Spring Cleaning for Hearing Aids – Starkey Hearing Technologies Offers Tips on Hearing Aid Care

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Spring inspires many to shape up, clean up and start anew in many aspects of life. Paying extra attention to personal care is one way that many people do a little “spring cleaning” and for those who wear hearing aids, there’s no better time than spring to spruce up.

Hearing aid cleaning and care

Use the right tools to clean hearing aids

It’s easier to clean hearing aids on a regular basis, but spring is a great time to really get your hearing aids in perfect working order.

The sounds of spring are so appealing – children laughing as they play, birds singing from the budding trees – it would be a shame to miss even a minute of nature’s spring song. Many people are inspired to better care for themselves in the spring, and for those who wear hearing aids, part of that personal spring cleaning routine should be to spend a little extra time with the care and upkeep of hearing instruments.

“It’s extremely important to keep your hearing aids clean and dry,” said Sara Burdak with Starkey Hearing Technologies and Hearing-Aid.com. “It’s easier to clean your hearing aids on a regular basis, but spring is a great time to really get your hearing aids in perfect working order.”

The following tips provide a refresher on the process of cleaning hearing aids and also offer some reminders about what not to do in order to keep hearing aids in great condition.

  •     Remove earwax. Earwax is a combination of natural salts and acids that can cause permanent damage to hearing aids if it is allowed to build up on the instruments. Keep hearing aids free from earwax to avoid problems; a hearing professional can help.
  •     Use the right tools. Hearing aids that are purchased from an authorized dealer come equipped with special cleaning tools which should be used according to the manufacturer’s instructions. Using other tools for cleaning can permanently damage a hearing aid.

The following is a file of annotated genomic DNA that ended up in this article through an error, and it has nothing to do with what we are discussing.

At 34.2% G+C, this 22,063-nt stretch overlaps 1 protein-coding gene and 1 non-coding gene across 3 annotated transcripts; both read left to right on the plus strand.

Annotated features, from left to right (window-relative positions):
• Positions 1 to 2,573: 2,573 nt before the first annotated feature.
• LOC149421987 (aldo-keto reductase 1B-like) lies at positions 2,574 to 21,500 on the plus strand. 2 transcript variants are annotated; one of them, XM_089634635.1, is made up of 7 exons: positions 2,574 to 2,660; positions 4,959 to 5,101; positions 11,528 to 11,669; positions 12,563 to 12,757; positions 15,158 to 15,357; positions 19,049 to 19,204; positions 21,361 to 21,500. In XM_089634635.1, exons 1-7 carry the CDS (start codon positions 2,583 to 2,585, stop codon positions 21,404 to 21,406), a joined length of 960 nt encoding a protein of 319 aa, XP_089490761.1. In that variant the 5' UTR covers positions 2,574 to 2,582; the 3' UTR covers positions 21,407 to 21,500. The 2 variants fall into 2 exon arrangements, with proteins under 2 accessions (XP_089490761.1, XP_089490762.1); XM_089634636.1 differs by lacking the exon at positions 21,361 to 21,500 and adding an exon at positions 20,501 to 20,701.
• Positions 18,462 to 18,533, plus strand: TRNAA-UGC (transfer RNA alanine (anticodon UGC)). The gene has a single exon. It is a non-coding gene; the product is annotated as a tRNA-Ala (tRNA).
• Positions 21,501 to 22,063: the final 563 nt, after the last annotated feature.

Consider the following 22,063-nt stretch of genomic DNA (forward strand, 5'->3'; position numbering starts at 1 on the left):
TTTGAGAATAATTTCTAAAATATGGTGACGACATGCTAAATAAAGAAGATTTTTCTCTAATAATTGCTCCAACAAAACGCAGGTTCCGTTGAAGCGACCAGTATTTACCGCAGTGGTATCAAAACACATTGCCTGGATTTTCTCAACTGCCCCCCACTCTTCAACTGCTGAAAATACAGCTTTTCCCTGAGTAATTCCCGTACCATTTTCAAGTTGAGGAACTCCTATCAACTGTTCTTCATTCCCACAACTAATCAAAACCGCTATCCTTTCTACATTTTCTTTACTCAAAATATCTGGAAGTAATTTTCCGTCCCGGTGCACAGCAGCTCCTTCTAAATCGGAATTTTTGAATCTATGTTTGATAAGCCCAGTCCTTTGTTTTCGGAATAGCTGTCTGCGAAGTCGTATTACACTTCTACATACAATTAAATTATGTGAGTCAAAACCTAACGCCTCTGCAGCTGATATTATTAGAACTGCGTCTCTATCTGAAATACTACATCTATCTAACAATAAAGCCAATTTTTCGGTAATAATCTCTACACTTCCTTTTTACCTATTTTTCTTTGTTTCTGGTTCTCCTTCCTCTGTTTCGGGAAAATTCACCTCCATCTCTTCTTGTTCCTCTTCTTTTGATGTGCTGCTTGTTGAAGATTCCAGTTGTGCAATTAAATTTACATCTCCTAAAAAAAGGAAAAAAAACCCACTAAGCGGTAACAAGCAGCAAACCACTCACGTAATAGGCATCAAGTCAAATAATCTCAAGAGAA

•     Clean hearing aids every night. A dry, soft cloth is best for cleaning. Alcohol swabs or cleaning solvents should never be used as they may degrade and damage hearing aids.
  •     Battery contacts should be cleaned regularly. Dirty battery contacts can prevent a hearing aid from being fully powered, and can also cause intermittent transmission problems. Plain cotton swabs are best for cleaning battery contacts.
  •     Store hearing aids properly. When not in use, hearing aids should be stored in a cool, dry place. Hearing aid batteries can be preserved by leaving the battery door open or removing the battery overnight.
  •     Keep hearing aids dry. Hearing aids should be taken out before a shower, swim or sauna. They should be replaced after using a hair dryer or hair spray.

“Starkey offers instructional videos that show how to care for all types of hearing aids,” said Burdak. “They’re really helpful for first-time hearing aid users, and for people who aren’t 100 percent sure about the best way to take care of their hearing instruments. While you’re opening windows and airing out the house, be sure to give your hearing aids a little spring cleaning, too.”

For more information about hearing aids, visit Hearing-Aid.com.

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Kendra Klemme
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